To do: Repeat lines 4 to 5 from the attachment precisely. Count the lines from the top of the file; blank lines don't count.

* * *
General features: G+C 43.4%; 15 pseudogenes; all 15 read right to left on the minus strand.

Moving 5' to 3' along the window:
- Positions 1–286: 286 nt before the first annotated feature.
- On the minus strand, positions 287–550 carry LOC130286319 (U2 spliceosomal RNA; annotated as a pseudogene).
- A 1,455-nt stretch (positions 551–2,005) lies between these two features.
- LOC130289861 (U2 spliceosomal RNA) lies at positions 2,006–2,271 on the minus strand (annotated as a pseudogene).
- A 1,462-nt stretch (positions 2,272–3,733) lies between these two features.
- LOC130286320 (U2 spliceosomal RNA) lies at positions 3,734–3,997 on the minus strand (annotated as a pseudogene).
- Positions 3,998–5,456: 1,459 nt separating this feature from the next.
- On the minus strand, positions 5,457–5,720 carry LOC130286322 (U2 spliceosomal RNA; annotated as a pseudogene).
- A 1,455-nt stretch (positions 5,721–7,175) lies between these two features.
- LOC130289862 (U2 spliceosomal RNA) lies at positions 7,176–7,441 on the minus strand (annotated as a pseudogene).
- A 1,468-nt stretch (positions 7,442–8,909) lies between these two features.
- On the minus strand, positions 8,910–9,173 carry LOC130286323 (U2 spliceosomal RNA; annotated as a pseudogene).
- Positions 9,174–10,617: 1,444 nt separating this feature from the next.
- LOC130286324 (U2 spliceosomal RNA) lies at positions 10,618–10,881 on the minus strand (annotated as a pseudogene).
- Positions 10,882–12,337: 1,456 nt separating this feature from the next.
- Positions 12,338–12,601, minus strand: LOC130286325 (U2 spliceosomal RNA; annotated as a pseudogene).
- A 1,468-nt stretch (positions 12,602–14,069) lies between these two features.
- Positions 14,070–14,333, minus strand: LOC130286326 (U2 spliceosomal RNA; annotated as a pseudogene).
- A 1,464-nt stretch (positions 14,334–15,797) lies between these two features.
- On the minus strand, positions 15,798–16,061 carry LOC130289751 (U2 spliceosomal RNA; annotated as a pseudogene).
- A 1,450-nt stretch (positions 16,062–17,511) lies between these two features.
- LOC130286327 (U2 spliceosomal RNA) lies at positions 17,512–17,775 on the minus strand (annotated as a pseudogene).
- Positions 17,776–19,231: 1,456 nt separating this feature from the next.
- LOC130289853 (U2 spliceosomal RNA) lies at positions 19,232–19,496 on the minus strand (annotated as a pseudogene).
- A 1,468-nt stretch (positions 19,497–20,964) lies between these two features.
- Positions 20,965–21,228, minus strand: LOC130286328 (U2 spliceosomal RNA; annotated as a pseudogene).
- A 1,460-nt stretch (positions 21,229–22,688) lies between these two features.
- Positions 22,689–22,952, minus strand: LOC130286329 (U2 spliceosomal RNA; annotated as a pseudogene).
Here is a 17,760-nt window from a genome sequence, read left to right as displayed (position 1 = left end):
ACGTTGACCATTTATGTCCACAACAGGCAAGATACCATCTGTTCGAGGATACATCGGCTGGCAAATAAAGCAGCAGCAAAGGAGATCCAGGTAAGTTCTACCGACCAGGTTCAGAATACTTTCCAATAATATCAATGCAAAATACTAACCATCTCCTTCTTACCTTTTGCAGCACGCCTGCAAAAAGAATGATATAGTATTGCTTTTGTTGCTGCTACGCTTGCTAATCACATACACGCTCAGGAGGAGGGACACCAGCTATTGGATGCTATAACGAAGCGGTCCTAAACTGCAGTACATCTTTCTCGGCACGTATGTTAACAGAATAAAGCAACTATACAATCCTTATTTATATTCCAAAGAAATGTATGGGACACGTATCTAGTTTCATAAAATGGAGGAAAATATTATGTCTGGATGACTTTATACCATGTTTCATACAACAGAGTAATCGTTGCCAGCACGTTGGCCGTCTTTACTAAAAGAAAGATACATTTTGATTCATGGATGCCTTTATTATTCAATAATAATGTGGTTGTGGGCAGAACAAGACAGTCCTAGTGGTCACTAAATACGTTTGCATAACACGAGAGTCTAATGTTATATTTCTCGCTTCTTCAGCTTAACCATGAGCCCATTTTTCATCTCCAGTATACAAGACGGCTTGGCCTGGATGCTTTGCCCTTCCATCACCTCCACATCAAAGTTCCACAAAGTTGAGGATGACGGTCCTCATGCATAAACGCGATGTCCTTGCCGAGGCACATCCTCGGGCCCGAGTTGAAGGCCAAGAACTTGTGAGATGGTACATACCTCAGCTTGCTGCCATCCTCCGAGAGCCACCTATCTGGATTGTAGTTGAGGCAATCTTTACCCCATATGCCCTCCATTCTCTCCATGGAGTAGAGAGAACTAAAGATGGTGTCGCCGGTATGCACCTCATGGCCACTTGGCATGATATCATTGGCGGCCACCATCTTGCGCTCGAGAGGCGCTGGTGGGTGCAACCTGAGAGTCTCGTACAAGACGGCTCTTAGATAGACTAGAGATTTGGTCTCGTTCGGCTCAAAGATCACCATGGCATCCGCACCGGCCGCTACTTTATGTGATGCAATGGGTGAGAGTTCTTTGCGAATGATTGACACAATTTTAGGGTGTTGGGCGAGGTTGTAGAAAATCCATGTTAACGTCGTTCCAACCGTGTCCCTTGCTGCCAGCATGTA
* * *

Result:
- On the minus strand, positions 287–550 carry LOC130286319 (U2 spliceosomal RNA; annotated as a pseudogene).
- A 1,455-nt stretch (positions 551–2,005) lies between these two features.